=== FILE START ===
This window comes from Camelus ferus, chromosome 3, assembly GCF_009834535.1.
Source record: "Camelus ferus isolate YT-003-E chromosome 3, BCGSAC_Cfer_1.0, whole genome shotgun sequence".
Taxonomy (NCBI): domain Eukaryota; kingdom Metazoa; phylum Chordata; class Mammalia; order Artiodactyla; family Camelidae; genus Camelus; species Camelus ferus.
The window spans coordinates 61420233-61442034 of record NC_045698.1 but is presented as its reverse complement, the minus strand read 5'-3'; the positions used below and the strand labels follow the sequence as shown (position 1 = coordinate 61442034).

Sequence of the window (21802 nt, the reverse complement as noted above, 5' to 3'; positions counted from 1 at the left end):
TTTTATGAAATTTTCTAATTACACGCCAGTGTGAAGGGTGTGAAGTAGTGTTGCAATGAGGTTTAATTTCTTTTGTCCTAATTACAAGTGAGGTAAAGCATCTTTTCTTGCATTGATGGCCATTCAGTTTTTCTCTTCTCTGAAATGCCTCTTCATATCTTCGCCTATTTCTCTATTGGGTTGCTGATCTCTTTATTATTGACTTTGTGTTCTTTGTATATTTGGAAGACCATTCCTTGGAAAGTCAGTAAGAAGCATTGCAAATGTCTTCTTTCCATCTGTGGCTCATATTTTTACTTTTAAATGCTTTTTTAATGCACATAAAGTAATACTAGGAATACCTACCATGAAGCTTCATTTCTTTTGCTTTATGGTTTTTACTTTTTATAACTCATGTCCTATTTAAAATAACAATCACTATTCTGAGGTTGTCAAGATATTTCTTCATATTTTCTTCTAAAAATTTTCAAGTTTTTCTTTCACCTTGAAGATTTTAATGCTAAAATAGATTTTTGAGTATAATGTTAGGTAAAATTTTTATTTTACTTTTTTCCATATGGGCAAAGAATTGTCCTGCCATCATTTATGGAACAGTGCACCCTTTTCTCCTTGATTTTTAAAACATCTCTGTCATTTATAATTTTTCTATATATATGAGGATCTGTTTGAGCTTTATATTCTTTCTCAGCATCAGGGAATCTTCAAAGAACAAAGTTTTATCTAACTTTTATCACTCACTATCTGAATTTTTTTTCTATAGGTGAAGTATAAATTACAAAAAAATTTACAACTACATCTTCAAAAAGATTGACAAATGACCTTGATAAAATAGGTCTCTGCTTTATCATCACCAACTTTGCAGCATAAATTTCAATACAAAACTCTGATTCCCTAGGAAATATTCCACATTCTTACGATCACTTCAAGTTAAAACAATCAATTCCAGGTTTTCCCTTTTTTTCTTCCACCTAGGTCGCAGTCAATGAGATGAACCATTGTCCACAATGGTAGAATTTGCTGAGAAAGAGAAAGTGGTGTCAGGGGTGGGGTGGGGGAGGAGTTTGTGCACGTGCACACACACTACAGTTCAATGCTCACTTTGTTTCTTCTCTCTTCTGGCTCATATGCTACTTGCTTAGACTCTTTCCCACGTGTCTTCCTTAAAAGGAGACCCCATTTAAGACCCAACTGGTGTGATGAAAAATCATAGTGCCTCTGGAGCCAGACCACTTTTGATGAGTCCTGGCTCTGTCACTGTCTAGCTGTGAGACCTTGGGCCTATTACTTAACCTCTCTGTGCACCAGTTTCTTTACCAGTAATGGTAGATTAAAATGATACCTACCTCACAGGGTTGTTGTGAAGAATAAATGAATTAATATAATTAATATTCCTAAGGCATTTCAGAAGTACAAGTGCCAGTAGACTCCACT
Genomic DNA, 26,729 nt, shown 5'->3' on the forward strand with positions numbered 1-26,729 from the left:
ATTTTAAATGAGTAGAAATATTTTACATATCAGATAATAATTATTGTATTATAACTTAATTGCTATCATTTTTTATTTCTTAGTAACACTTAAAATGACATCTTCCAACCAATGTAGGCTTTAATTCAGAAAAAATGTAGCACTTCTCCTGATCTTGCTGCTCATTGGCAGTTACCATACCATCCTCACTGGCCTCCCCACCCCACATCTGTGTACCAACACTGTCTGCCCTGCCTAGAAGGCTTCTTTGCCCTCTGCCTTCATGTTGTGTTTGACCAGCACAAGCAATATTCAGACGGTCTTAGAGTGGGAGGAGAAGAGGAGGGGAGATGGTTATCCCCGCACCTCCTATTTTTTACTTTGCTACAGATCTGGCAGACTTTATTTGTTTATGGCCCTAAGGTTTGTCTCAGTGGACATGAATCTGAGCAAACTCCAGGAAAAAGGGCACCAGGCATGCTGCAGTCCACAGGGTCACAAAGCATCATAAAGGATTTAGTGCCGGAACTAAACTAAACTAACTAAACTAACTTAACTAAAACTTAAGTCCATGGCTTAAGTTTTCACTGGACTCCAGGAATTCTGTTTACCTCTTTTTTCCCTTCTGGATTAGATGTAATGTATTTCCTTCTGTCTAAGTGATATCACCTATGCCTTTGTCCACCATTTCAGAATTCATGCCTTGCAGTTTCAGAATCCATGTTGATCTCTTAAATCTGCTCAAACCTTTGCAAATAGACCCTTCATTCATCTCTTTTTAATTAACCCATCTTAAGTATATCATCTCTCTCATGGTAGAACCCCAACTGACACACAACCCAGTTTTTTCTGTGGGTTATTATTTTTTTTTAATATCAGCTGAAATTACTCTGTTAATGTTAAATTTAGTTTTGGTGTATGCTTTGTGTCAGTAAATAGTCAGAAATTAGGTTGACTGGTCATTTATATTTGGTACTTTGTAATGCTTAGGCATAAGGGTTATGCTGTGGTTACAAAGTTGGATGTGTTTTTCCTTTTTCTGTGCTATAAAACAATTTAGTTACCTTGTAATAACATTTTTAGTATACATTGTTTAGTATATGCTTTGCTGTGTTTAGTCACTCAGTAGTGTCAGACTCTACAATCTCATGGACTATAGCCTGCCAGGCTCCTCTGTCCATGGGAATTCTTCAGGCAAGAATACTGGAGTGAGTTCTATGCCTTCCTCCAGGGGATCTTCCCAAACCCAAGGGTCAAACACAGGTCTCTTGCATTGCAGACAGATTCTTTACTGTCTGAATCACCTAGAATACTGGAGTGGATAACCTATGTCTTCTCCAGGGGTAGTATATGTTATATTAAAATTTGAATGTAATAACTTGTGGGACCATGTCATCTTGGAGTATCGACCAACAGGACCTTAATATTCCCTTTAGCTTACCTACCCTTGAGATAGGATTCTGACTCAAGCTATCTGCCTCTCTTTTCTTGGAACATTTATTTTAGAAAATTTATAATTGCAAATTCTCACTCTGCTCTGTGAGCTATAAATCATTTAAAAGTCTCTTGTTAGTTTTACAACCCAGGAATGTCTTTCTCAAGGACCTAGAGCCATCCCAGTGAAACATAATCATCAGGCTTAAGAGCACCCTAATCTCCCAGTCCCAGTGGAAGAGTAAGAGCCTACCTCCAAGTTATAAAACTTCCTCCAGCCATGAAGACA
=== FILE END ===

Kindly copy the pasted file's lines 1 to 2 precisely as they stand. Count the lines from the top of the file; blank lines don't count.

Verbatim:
This window comes from Camelus ferus, chromosome 3, assembly GCF_009834535.1.
Source record: "Camelus ferus isolate YT-003-E chromosome 3, BCGSAC_Cfer_1.0, whole genome shotgun sequence".